By Tom Switzer
Even as he continues to win plaudits from visiting Chinese and Indian leaders, the high priests and priestesses of the fourth estate are in full-throated rebellion against Tony Abbott. Defensive, embarrassing, timid, insular, clumsy, flawed, weird, cringeworthy — this is just a sampler of media comment on Abbott’s performance at the G20 in Brisbane.
But it is perhaps better to see Abbott as someone who refuses to agree at all times with outspoken, self-appointed pressure groups that breed around controversial questions. He makes an inviting rhetorical target precisely because he embodies that down-to-earth quality in our national spirit that has been all but obliterated by the modern obsession with courting fashionable opinion. His bluntness — such as his defence of Big Coal or his threat to “shirtfront” Putin — takes him where mealy-mouthed politicians fear to tread.
I say this as someone who disagrees with his stance on Ukraine. It is one thing to try to subject the Russian-backed rebels to some scrutiny for 17 July; it is another thing for the leader of a middle power to issue dire threats and warnings to a nuclear power with vital strategic interests at stake in a region that has been in its sphere of influence for centuries.
All things considered, however, Abbott’s diplomatic conduct in recent days has been defensible.
Start with the China trade deal, a major victory for our exporters that will add tens of billions of dollars to the economy. The prime minister promised to clinch unprecedented and lucrative agreements with Japan, South Korea and China by the end of the year. His foreign affairs and trade team have achieved this goal with aplomb. All three nations account for about half of all our exports.
The critics were having a field day feasting on Abbott for daring to talk about his government’s domestic policy challenges; never mind that the leaders were invited to the G20 opening session to discuss how domestic politics impede a pro-growth reform agenda.
Then there is the G20 growth agreement itself, which will dramatically improve the lives of people all around the world, so long as nations deliver on their promises. Even Michael Gordon, one of Fairfax Media’s many Abbott critics, has conceded that for the first time the world’s richest economies have committed themselves to a specific (and ambitious) growth target and they have been prepared to allow independent bodies to scrutinise their approaches.
We are told that on climate change, the G20 leaders spectacularly wrong-footed Abbott. Yet he has merely defended the national interest and kept faith with the Australian people who gave him an electoral mandate to abolish Julia Gillard’s widely unpopular carbon tax. We are also told that Paris is the moment when the world will come together to save us from an excess of greenhouse gas emissions. It’s a fair bet Abbott’s position will be vindicated at the United Nations climate talks next year.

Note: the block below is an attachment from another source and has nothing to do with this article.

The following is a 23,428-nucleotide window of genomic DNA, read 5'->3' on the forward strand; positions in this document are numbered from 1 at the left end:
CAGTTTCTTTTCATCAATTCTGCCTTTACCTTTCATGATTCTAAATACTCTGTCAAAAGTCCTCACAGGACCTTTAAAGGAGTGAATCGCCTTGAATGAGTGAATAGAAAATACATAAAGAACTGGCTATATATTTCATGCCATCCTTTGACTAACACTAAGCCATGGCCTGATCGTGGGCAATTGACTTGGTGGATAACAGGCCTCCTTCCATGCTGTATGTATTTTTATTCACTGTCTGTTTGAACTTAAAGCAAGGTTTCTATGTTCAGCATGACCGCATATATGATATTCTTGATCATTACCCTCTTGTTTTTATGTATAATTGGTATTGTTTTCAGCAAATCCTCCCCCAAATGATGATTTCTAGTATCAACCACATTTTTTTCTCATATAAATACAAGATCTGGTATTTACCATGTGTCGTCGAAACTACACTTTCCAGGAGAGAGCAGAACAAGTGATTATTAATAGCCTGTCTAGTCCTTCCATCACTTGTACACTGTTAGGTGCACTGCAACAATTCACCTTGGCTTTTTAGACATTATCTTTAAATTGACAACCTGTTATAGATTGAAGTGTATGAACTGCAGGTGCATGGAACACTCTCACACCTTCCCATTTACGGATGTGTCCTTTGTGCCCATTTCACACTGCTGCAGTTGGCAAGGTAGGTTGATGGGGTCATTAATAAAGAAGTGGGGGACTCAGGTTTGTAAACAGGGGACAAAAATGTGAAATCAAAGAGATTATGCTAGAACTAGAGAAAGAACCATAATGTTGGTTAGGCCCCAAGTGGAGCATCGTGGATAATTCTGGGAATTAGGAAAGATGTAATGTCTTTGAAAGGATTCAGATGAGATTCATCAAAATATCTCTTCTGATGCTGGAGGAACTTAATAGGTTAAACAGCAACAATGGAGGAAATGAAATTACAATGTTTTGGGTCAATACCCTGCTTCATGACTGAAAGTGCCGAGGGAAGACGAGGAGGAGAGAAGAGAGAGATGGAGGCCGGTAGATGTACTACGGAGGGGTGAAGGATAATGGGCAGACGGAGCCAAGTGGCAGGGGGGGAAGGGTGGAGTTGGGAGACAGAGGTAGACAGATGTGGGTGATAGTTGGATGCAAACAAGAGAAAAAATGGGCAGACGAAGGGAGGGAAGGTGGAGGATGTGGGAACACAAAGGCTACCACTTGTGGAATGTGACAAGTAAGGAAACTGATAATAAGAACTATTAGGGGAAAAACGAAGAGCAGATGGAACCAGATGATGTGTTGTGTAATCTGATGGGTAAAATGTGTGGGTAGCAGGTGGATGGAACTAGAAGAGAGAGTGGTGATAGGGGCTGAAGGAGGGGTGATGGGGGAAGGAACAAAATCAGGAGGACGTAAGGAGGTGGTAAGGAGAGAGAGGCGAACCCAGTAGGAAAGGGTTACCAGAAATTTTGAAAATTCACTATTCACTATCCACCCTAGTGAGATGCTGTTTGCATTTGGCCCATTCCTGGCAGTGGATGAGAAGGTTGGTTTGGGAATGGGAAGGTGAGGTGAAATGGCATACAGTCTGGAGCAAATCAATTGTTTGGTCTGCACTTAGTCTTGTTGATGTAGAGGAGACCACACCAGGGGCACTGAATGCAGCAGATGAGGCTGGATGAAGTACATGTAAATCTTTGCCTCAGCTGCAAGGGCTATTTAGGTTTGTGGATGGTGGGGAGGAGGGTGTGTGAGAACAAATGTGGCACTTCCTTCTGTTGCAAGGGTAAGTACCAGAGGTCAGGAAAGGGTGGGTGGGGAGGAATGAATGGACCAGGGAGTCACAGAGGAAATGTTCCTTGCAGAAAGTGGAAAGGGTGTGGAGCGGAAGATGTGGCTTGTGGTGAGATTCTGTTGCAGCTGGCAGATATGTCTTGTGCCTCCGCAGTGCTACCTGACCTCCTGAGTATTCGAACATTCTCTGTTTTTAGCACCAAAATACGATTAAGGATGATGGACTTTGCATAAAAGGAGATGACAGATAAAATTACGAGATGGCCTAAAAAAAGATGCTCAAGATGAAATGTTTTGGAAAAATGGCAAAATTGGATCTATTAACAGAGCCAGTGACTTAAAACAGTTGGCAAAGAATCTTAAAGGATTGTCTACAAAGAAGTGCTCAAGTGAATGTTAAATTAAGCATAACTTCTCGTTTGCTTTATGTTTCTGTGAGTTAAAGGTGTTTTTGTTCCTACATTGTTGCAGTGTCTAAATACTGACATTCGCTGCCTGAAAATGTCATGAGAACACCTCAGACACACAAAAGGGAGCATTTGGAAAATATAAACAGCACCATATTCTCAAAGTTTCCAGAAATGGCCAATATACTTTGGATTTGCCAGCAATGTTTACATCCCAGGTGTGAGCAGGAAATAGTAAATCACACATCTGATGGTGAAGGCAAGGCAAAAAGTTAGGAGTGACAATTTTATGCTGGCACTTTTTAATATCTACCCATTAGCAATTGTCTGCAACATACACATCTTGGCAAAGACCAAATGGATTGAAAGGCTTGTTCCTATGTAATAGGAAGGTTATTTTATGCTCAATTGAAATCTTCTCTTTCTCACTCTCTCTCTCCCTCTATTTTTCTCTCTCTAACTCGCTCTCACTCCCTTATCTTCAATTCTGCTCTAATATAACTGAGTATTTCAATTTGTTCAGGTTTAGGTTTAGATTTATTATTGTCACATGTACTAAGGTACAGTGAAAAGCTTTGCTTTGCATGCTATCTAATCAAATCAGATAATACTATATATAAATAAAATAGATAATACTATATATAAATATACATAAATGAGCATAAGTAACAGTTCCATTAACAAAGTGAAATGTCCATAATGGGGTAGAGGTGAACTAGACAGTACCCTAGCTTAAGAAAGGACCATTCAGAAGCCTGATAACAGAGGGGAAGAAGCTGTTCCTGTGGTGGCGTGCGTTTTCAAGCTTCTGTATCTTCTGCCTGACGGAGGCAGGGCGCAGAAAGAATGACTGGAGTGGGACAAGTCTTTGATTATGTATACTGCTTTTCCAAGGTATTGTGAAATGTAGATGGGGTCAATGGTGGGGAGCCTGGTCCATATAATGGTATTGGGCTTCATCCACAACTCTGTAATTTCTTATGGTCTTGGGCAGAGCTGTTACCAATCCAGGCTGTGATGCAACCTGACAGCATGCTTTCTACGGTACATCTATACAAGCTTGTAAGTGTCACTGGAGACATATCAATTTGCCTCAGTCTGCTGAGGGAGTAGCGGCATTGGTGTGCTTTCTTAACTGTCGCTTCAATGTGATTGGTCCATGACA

Shortly before Brisbane, Beijing concluded a bilateral accord with Washington in which they agreed (on a non-binding basis) to begin reducing their annual emissions by 2030. The understanding is clearly that, since Obama signed up to this deal (and indeed presented it as a triumph), he will not push the Chinese any further at next year’s meeting in Paris.
Meanwhile, Obama needs to ask the US Congress to appropriate $3bn for the global climate fund. Republicans will oppose it, and many Democrats repudiated Obama’s energy agenda in the recent midterm elections. No member of the visiting Washington press corps, judging from the press conference on Sunday, evidently thinks the issue is an American priority. Congress won’t legislate a carbon tax or a national emissions trading scheme.
As for China, their leaders’ priority is to grow their economy at 7–8% annually and to reduce poverty; and the cheapest way of doing so is via carbon energy (president Xi did not even mention climate change in his address to parliament yesterday.) True, Beijing is investing in renewable energy projects and piloting cap and trade schemes in some provinces. But China is also building a coal-fired power plant every 8–10 days and its net emissions continue to escalate steadily (on 1990 levels, Australia is set to cut its greenhouse gas emission by 4% by 2020.)
Any “deal” at Paris will merely give China and India a free rein until the 2030s without any binding obligation to be monitored and scrutinised by the west on their actual behaviour. That is why Abbott is wise to make any Australian climate policies conditional on a legally binding, verifiable, enforceable and genuinely global agreement to replace the Kyoto protocol. Even the Germans have essentially done that.
What is shaping up now, as Benny Peiser of the London-based Global Warming Policy Forum predicts, is a huge blame game over the likely failure to agree to a post-Kyoto treaty. China and India will blame the west for its failure to deliver $100 bn per annum — yes, $100bn — that was promised at Copenhagen. Obama and the left will blame the Republicans. The EU will blame the Americans. Climate enthusiasts and developing nations will blame all and sundry.
And Abbott will look like a genius for keeping Australia on the margins of yet another climate summit fiasco.
This article was originally published at The Guardian